Building an Empire: The Empire Tractor Corporation
Built for the international market, Empire Tractors were designed for Marshall Plan and never intended to be sold in the United States.
Carl Hering's Model 88 Empire tractor (No. 4). Hering bought the tractor in South Africa and had it shipped to the U.S.
Empire building is a real challenge. Great Britain may have been the greatest empire builder of all time. With at least one colony in every continent, England could, at one time, rightfully claim that the sun never set on the British Empire.
But not all builders of empires were so successful. Take the builders of the Empire tractor, for instance. Empire Tractor Corp., established in 1946 in New York City, may have been inspired by the moniker "The Empire State" in naming the line. More to the point, the company’s manufacturing facility was in Philadelphia, and the company was incorporated in the state of Delaware. So, before the first tractor came off the line, the company’s “empire” was already established in three states.
In the years immediately following World War II and the Lend-Lease Program, Empire Tractor Corp. intended to build tractors for the Marshall Plan, a plan developed by the U.S. to help European allies recover from the devastation of war.
Carl Hering, publisher of the Empire Tractor Newsletter, says Empire planned to export production to Poland, France and other European countries, as well as South Africa and South America. However, other than South Africa and South America, no one is sure where the tractors actually went. In any case, the company never intended to sell Empire tractors in the U.S. or Canada.
Empire built a small, general purpose, light duty, 2-bottom-plow tractor using primarily the same drive train components as those used in the famous World War II Willys-Overland jeep. It was built on conventional lines of an earlier period when channel iron and companion construction were common.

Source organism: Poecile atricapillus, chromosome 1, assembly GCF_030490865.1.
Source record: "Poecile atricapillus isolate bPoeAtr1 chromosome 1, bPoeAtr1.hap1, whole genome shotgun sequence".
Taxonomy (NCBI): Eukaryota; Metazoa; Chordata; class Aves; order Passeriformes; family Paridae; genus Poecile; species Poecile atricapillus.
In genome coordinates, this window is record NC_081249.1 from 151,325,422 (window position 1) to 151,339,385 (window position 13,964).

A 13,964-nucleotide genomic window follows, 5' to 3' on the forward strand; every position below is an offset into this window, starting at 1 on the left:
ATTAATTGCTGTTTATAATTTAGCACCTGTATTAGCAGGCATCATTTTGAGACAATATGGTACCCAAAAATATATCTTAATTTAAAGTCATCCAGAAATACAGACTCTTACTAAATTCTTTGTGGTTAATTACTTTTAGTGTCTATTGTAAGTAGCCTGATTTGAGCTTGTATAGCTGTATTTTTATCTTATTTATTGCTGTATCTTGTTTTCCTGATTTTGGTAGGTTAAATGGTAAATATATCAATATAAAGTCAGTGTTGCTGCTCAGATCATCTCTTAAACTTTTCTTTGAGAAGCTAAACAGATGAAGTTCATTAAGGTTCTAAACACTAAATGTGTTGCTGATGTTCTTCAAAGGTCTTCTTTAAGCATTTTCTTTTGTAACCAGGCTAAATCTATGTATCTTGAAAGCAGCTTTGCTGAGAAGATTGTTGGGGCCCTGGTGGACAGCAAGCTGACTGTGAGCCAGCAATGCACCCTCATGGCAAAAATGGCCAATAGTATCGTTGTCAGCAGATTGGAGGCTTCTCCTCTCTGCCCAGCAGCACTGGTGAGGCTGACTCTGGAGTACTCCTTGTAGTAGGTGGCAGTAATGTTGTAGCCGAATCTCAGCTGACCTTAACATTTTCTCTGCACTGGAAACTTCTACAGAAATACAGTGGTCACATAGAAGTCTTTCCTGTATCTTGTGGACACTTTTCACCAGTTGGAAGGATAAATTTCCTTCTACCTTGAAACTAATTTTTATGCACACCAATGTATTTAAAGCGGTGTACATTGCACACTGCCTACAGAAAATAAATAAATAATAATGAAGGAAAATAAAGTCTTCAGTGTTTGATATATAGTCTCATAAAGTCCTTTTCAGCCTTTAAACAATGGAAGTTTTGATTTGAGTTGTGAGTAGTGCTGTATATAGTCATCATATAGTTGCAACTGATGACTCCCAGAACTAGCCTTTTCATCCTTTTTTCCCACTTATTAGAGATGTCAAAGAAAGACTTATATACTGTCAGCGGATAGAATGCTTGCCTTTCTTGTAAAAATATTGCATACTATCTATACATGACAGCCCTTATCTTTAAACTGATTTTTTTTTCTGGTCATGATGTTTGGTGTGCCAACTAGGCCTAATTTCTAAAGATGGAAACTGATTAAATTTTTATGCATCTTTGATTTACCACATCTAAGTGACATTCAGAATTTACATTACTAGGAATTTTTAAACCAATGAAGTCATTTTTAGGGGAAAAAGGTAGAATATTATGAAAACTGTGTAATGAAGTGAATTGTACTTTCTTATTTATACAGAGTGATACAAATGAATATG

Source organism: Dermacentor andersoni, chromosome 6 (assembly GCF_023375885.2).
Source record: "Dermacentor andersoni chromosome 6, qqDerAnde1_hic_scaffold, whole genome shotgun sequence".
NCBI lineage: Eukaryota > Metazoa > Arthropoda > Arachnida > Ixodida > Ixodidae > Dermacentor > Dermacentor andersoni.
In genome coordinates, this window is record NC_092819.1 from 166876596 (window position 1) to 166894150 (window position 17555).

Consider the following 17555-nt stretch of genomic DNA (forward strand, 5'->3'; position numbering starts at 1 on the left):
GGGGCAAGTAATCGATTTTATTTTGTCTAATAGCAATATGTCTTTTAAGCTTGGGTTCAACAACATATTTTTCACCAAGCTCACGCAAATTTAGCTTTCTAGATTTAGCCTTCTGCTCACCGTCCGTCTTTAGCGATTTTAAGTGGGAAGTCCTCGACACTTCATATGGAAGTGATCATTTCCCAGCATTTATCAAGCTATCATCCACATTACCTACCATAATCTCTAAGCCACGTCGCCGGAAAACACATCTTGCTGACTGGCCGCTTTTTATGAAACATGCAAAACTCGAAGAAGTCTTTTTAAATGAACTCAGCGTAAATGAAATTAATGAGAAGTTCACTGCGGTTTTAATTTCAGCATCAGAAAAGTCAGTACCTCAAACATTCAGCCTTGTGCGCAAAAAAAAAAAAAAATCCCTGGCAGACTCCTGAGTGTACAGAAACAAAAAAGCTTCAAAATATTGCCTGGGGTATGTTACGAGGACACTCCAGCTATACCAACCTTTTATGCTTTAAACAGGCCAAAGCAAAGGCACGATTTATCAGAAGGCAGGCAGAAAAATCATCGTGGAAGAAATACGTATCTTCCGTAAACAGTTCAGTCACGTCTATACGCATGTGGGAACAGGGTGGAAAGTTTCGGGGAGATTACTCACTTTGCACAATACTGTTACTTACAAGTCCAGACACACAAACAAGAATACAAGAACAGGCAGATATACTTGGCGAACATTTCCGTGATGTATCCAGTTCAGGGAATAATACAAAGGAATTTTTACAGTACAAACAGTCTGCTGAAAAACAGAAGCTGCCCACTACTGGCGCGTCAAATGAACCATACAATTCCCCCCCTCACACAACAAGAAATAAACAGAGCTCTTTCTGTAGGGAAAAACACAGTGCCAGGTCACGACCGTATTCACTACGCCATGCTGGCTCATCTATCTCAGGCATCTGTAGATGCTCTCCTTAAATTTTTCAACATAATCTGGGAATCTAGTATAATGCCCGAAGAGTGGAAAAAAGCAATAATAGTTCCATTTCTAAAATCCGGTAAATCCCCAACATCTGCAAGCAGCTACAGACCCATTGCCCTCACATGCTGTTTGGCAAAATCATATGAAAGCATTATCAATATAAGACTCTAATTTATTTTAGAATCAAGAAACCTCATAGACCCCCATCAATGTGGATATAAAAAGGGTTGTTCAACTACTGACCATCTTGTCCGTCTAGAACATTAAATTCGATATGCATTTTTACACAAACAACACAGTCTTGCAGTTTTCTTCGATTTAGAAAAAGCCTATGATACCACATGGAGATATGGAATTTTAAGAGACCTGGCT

Hering says the Model 88 tractor used rebuilt military power components from World War II-era jeeps. It had a 4-cylinder, 40 hp Willys-Overland engine, a Model T-84 Spicer 3-speed transmission, Spicer transfer case with high and low speeds, Willys rear end, steering column and gearbox. It also had PTO, individual clutch-type rear brakes with a stop provided for parking and a rear belt pulley. The fuel tank and an Empire-style seat were mounted on a large operator’s platform. Its simple, basic gauges (ammeter, oil pressure and temperature), ignition switch and starter button also came from the jeep.
The 3-speed transmission with high-low gearbox gave speeds of 2.3 mph in first gear, 3.63 mph in second gear, 5.80 mph in third gear and 1.66 mph in reverse (all in low range), and in high range, 4.46 mph in first gear, 7.20 mph in second gear, 11 mph in third gear and 3.60 in reverse. At governed engine speed of 2,000 rpm, the Empire had a road speed of 18.5 mph.
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